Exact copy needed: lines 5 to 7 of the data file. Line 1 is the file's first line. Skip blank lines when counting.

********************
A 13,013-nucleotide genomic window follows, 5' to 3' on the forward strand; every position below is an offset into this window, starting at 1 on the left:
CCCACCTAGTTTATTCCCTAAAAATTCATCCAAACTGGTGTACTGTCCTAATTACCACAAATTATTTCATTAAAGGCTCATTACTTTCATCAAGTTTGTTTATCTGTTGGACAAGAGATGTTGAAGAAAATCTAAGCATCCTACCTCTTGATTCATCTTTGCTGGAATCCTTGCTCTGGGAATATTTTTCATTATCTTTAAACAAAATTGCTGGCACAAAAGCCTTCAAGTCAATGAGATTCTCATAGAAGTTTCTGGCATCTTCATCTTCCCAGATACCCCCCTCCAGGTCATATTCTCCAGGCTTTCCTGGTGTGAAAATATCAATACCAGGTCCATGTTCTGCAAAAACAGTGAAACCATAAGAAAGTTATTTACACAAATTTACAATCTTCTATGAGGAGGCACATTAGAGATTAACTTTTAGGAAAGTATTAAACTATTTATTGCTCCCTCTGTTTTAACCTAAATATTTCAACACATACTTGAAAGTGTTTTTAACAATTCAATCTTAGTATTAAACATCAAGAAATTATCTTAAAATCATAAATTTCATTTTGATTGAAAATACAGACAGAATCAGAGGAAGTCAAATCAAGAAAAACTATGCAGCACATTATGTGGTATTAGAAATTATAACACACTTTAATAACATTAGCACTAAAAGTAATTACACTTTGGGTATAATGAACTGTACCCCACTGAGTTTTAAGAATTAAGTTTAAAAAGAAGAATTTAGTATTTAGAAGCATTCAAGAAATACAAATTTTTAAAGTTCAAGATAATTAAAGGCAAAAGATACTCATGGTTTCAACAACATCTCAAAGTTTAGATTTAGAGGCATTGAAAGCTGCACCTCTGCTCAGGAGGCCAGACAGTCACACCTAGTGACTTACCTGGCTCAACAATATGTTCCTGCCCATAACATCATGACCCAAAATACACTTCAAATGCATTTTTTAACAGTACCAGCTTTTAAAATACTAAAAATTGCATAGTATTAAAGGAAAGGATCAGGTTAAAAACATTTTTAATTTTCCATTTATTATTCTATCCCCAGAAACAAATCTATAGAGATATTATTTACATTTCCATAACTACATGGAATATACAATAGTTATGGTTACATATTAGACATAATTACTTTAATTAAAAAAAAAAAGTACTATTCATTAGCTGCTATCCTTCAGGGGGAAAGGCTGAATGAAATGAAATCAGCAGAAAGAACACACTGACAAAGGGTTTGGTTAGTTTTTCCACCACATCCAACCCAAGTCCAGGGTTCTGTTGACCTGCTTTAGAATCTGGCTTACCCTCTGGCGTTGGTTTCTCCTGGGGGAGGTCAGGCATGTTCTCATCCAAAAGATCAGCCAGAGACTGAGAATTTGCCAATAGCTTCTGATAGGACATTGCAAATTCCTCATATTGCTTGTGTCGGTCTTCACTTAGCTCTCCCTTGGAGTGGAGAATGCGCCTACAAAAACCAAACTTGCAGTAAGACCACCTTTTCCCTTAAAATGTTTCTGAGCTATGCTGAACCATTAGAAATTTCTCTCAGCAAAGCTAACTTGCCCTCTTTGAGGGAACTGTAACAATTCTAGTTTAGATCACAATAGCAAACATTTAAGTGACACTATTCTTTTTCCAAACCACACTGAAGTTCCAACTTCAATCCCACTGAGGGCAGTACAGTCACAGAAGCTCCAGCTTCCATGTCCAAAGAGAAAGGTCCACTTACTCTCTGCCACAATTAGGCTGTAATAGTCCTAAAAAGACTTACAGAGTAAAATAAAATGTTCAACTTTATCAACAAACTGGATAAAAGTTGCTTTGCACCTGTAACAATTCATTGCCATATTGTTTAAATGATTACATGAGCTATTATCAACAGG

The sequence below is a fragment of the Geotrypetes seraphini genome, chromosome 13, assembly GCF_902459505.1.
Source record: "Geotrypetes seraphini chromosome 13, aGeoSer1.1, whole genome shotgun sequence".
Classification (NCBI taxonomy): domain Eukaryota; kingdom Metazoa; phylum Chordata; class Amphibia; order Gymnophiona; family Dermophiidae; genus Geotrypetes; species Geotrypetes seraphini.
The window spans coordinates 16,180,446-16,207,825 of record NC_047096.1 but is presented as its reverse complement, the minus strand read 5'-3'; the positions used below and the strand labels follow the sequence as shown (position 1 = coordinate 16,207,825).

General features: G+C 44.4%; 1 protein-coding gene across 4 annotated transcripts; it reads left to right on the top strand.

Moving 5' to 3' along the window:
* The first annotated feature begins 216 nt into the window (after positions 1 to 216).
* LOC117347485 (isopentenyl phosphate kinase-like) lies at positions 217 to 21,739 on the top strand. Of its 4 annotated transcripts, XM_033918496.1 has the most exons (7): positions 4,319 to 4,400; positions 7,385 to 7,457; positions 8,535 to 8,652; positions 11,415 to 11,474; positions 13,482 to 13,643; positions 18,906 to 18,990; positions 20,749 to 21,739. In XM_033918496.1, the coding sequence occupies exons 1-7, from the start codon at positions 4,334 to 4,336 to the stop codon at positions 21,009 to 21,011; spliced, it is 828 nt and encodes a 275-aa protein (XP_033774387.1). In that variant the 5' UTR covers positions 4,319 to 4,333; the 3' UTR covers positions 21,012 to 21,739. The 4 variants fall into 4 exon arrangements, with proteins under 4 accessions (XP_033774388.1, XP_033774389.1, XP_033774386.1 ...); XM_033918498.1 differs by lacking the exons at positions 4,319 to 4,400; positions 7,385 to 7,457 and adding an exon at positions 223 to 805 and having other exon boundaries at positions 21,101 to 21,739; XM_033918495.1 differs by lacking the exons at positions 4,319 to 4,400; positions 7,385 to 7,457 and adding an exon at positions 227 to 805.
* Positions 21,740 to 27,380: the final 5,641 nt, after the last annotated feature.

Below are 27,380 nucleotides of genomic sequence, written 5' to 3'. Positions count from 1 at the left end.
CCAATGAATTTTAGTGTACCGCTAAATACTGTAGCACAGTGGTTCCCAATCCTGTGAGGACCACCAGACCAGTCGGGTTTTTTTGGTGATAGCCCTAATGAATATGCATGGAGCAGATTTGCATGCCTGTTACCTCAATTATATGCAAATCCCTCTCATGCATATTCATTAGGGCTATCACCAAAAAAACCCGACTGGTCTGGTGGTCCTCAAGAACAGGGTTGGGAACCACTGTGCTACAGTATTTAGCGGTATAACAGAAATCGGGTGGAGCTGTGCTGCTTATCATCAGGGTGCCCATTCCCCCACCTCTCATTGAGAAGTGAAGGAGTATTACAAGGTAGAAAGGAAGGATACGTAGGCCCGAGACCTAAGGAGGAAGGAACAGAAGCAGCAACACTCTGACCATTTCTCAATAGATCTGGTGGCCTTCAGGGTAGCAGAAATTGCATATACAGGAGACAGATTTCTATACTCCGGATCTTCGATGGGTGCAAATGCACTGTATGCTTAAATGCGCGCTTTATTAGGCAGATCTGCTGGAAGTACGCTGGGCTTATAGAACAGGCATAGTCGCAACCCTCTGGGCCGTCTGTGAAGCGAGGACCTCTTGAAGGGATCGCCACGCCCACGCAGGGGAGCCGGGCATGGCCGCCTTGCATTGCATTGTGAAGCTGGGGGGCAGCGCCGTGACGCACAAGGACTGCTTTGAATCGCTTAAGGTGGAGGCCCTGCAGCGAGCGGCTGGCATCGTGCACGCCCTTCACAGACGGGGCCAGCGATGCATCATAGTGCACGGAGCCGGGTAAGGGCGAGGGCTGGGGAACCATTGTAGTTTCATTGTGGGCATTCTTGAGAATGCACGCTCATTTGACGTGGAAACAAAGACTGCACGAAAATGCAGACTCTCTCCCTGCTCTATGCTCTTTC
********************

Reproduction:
Classification (NCBI taxonomy): domain Eukaryota; kingdom Metazoa; phylum Chordata; class Amphibia; order Gymnophiona; family Dermophiidae; genus Geotrypetes; species Geotrypetes seraphini.
The window spans coordinates 16,180,446-16,207,825 of record NC_047096.1 but is presented as its reverse complement, the minus strand read 5'-3'; the positions used below and the strand labels follow the sequence as shown (position 1 = coordinate 16,207,825).

General features: G+C 44.4%; 1 protein-coding gene across 4 annotated transcripts; it reads left to right on the top strand.